KUALA LUMPUR (Thomson Reuters Foundation) - Worshippers in Indonesia, the world’s largest Muslim-majority country, are set to go green with a new initiative that aims to establish 1,000 eco-mosques by 2020.
Launched this week by Indonesian Vice President Jusuf Kalla, the initiative will help the mosques to source renewable energy, manage their water and food needs sustainably, reduce and recycle waste and provide environmental education.
The project will see the top Muslim clerical body work with the private sector, the government’s health and planning ministries, universities, and other religious groups in a bid to boost environmental awareness in communities across the country.
“Most Muslims in Indonesia listen more to religious leaders than the government,” Hayu Prabowo, head of environment and natural resources at the Indonesian Ulema Council (MUI) told the Thomson Reuters Foundation.
“If an Islamic leader says something they will follow but if the government says something, they may not.”
Indonesia, with 250 million people, has a mixed environmental record.
The archipelago is the world’s top thermal coal exporter and palm oil producer, which has led to the clearing and development of swathes of forest land and intense international pressure to limit deforestation.
Many of Indonesia’s rural and poorest provinces suffer regular droughts due to climate change, while children’s education is often hampered by the lack of regular power supply.
Hening Parlan, coordinator for environment and disaster management at Aisyiyah, the women’s wing of Indonesia’s second-largest Islamic organization Muhammadiyah, said the idea of eco-mosques stemmed from asking how to make mosques the center for environment and education within a community.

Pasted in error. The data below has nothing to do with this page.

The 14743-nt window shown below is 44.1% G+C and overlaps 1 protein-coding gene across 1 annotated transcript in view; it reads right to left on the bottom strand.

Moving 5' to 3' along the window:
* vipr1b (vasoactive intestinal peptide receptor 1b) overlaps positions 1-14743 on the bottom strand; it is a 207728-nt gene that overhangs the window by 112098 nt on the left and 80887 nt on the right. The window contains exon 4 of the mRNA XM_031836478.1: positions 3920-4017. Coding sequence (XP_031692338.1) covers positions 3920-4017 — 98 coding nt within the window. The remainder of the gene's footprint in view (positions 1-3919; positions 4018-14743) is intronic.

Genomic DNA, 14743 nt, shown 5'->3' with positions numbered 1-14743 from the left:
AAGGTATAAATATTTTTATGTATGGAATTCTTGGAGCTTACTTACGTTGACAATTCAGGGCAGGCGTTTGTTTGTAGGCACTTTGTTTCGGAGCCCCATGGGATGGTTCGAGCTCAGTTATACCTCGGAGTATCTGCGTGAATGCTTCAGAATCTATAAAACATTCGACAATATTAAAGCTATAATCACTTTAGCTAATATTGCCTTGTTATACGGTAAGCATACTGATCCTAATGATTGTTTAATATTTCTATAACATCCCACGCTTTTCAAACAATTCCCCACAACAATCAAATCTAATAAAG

“For many Indonesians, their understanding of the environment only happens when they see the impact of climate change (rather than through education) ... if they suffer from floods or landslides for example,” Parlan said.
She said the initiative would help mosques establish better water supplies and storage facilities, offer fundraising advice and provide funding to mosques to help them become environmentally friendly.
Solar power and biogas will also be promoted over fossil fuels and imams will teach better environmental awareness.
The eco-mosque initiative is not the first time MUI has taken the lead on the environment - it has also issued edicts, or fatwas, on forest fires and sustainable mining.
There are more than 800,000 mosques in Indonesia but officials hope to create more eco-mosques after the initial 1,000 are established and also include other places of worship.
An eco-mosque roll-out of this scale is rare. In Dubai a mosque built in 2014 was the first to meet the U.S. Green Building Council’s guidelines, while Britain, the United States, Morocco and Malaysia all have mosques aiming to be more green.
“We need concrete action to help mosques and their communities overcome the oncoming water and energy crisis by building resilience,” said Prabowo.